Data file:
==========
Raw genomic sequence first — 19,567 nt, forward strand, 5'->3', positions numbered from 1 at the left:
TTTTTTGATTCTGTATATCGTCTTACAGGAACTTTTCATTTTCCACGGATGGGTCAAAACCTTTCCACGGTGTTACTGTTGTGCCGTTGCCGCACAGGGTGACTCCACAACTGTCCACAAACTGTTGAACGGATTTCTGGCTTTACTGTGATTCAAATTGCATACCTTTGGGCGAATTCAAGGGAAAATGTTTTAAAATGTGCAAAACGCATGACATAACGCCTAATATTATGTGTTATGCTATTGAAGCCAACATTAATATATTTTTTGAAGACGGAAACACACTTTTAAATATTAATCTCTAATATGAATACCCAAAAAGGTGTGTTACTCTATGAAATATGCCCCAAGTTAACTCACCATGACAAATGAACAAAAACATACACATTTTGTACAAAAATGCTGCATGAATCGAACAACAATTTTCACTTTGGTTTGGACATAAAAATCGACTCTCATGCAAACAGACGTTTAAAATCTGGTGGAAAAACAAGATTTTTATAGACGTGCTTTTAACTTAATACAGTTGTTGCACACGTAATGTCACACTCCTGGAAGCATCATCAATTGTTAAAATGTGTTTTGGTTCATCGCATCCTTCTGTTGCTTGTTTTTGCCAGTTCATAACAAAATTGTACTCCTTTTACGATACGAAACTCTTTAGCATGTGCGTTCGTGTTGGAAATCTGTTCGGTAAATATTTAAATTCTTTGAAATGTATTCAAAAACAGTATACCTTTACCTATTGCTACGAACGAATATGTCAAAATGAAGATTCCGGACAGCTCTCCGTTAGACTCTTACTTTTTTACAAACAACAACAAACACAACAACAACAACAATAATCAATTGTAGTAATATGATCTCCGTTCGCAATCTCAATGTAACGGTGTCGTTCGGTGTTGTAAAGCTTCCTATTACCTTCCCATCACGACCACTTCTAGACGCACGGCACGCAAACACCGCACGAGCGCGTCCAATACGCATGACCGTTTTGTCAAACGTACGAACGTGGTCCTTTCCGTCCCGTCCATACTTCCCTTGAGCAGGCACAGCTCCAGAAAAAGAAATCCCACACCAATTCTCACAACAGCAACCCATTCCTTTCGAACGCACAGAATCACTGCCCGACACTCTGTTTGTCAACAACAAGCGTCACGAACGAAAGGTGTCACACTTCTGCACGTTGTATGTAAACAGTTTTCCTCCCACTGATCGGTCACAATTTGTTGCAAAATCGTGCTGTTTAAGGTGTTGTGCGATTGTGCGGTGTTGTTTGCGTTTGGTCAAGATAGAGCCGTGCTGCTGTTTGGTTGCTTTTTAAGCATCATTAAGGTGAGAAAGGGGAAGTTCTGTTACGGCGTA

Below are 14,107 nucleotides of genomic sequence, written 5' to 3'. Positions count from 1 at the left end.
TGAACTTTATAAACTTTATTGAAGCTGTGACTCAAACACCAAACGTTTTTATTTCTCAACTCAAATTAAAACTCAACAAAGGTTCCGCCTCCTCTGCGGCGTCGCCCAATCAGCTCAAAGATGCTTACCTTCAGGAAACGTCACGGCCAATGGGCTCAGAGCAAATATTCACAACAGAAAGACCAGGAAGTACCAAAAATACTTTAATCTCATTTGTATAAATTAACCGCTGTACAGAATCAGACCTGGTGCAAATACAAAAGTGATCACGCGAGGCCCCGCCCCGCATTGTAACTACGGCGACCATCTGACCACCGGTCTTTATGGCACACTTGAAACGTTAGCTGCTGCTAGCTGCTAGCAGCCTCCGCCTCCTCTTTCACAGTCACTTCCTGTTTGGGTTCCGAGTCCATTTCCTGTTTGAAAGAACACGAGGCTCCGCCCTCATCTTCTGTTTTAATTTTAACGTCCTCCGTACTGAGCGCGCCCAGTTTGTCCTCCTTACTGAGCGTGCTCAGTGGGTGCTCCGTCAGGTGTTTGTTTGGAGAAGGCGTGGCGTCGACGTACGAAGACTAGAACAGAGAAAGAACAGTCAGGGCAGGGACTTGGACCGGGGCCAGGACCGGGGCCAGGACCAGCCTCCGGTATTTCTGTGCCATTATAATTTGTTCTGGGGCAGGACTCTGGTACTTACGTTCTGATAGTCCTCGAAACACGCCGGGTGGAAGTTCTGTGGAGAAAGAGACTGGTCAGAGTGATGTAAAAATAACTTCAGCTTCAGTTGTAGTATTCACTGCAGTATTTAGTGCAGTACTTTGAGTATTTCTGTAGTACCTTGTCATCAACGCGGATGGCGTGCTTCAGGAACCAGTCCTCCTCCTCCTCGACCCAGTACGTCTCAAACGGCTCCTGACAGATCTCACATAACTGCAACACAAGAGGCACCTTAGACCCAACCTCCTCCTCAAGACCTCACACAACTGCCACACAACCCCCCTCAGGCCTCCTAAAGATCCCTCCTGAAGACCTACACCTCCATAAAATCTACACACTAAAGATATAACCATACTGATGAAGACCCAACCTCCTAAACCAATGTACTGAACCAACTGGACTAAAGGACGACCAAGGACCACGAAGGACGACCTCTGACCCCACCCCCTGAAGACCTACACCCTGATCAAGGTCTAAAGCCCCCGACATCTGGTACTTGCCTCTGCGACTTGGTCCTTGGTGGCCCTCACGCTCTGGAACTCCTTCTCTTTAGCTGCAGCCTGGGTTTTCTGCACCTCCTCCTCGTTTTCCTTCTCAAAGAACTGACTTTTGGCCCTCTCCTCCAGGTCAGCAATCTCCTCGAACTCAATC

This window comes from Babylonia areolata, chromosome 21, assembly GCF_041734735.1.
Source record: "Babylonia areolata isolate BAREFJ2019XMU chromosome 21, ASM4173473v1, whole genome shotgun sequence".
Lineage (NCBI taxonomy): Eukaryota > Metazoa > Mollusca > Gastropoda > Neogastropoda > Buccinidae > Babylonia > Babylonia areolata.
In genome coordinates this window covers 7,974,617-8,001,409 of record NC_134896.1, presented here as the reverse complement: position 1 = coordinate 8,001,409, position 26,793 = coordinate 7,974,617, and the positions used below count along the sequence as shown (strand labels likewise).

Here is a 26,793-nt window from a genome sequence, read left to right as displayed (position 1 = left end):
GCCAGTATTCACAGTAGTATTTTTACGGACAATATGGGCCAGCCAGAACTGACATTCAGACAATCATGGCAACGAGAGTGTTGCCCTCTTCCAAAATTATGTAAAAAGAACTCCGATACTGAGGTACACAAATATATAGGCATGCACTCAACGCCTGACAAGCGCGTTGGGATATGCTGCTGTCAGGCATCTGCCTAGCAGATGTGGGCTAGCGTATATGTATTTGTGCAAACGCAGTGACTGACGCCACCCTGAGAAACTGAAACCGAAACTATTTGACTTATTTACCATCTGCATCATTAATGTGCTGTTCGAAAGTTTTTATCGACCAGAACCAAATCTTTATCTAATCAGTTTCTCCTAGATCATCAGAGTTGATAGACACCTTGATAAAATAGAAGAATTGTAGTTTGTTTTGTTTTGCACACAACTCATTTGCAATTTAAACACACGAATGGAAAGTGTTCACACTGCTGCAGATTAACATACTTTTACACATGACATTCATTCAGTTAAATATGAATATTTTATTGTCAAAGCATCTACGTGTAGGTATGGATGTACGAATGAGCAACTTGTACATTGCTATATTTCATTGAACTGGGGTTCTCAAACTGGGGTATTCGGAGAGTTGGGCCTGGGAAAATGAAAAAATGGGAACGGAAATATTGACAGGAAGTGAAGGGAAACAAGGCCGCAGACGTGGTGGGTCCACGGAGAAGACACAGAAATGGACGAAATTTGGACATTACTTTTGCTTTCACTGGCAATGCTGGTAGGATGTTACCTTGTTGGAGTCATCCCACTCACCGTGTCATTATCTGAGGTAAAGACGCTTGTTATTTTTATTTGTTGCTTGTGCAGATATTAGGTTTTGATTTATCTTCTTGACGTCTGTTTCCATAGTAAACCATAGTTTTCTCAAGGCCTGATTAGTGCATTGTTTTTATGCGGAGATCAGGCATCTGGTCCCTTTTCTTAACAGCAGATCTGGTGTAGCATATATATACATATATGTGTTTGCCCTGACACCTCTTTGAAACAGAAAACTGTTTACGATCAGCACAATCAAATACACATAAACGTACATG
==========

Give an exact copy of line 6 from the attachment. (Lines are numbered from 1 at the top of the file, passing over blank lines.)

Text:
Source record: "Babylonia areolata isolate BAREFJ2019XMU chromosome 21, ASM4173473v1, whole genome shotgun sequence".